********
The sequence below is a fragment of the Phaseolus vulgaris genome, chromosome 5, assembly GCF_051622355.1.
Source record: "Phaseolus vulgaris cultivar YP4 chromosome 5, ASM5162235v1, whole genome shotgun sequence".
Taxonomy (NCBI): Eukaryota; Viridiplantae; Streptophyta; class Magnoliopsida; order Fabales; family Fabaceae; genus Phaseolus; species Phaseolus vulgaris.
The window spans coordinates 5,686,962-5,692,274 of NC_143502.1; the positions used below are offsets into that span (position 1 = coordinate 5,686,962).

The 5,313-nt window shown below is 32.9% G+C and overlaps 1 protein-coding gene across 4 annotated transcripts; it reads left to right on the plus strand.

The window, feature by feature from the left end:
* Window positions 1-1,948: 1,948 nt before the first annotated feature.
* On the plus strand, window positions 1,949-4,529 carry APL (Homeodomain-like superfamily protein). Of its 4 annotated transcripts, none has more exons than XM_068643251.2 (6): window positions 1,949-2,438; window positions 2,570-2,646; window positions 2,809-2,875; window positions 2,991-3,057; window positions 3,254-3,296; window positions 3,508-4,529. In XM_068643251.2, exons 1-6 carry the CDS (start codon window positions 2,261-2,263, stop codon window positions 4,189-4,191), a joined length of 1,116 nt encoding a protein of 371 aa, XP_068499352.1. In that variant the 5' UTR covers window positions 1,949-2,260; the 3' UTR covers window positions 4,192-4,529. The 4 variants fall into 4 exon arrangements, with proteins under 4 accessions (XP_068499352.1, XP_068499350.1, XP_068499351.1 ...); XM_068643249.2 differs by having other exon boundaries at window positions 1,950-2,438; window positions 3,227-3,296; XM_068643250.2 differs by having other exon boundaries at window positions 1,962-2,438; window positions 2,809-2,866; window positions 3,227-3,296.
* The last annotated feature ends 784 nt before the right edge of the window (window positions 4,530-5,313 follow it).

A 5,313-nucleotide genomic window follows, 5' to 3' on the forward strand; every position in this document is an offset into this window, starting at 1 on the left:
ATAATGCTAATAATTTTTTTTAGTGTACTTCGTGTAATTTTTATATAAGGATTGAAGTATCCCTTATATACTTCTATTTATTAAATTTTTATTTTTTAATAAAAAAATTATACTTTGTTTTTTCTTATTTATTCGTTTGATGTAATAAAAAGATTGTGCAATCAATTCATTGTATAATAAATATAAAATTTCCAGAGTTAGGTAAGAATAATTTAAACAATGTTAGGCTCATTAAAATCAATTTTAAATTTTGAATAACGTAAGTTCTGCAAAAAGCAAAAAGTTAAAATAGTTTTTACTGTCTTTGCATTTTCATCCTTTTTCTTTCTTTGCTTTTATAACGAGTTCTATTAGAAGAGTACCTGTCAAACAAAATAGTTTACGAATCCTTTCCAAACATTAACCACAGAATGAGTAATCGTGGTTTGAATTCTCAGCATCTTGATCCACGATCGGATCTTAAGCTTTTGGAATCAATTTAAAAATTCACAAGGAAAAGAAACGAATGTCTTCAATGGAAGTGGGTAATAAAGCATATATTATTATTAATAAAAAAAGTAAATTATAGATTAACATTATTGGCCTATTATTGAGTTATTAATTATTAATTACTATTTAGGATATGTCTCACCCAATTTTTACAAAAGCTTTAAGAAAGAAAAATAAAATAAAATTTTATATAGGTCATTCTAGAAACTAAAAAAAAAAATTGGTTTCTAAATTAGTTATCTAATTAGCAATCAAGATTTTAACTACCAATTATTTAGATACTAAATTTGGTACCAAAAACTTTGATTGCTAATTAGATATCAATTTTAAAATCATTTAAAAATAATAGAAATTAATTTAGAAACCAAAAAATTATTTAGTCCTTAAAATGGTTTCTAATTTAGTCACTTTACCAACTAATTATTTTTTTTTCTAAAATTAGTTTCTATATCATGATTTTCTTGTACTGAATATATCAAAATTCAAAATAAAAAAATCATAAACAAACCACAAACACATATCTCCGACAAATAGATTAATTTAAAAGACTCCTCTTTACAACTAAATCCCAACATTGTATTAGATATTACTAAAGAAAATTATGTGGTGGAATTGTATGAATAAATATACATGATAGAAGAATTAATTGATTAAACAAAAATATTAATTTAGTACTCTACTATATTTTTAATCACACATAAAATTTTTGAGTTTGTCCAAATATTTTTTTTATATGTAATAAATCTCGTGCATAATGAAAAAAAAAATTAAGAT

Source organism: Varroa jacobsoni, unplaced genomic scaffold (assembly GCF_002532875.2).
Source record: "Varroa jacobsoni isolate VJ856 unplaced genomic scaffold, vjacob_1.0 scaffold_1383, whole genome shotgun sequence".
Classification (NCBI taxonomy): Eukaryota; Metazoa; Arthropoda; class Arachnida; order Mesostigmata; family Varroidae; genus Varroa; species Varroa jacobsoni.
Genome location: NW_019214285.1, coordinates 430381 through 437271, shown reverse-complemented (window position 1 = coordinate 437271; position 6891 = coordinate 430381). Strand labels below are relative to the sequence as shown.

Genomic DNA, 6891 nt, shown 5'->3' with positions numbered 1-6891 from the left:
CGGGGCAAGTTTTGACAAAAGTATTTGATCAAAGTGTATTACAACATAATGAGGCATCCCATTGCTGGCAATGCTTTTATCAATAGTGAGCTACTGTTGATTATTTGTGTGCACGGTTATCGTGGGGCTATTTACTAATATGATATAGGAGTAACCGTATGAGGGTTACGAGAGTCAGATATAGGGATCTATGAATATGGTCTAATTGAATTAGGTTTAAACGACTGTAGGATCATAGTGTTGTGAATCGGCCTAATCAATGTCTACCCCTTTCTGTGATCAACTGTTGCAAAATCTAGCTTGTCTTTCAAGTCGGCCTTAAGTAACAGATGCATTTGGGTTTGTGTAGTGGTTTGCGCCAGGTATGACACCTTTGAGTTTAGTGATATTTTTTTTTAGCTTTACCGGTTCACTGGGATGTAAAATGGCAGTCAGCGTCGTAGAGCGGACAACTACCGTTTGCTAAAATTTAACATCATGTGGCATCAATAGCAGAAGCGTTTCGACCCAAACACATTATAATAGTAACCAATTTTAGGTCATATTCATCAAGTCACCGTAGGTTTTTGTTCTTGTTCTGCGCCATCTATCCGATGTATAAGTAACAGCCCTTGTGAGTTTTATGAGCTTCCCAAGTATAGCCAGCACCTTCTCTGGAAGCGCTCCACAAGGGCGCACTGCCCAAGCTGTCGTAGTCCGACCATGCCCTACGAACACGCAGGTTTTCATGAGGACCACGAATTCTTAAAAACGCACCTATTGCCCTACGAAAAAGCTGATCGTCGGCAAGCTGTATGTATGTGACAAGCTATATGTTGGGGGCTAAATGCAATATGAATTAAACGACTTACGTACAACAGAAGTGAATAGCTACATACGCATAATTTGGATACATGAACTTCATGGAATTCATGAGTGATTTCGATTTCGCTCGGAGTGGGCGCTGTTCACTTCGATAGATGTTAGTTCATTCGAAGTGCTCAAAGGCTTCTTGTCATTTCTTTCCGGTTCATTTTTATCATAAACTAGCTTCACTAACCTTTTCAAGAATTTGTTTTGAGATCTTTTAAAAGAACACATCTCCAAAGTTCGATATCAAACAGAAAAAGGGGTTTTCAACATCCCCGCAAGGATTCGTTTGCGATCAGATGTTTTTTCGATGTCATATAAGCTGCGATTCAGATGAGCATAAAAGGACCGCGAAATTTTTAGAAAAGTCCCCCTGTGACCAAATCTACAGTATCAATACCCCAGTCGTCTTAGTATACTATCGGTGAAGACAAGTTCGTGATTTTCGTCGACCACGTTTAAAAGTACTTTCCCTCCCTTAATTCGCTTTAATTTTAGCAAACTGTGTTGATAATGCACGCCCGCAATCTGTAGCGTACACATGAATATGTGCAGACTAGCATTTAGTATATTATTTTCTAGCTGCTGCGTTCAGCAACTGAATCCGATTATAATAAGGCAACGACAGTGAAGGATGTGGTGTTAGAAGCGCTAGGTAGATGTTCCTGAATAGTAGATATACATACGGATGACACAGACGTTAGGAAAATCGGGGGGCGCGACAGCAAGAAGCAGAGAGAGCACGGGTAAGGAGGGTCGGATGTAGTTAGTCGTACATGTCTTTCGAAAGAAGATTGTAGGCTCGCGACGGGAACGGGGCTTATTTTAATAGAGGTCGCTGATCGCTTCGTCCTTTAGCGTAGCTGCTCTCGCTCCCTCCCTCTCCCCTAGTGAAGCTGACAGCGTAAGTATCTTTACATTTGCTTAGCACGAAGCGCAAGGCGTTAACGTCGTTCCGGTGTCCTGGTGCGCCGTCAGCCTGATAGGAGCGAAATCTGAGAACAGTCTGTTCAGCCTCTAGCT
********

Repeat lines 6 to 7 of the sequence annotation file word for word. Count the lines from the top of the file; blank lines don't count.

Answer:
The window, feature by feature from the left end:
* Window positions 1-1,948: 1,948 nt before the first annotated feature.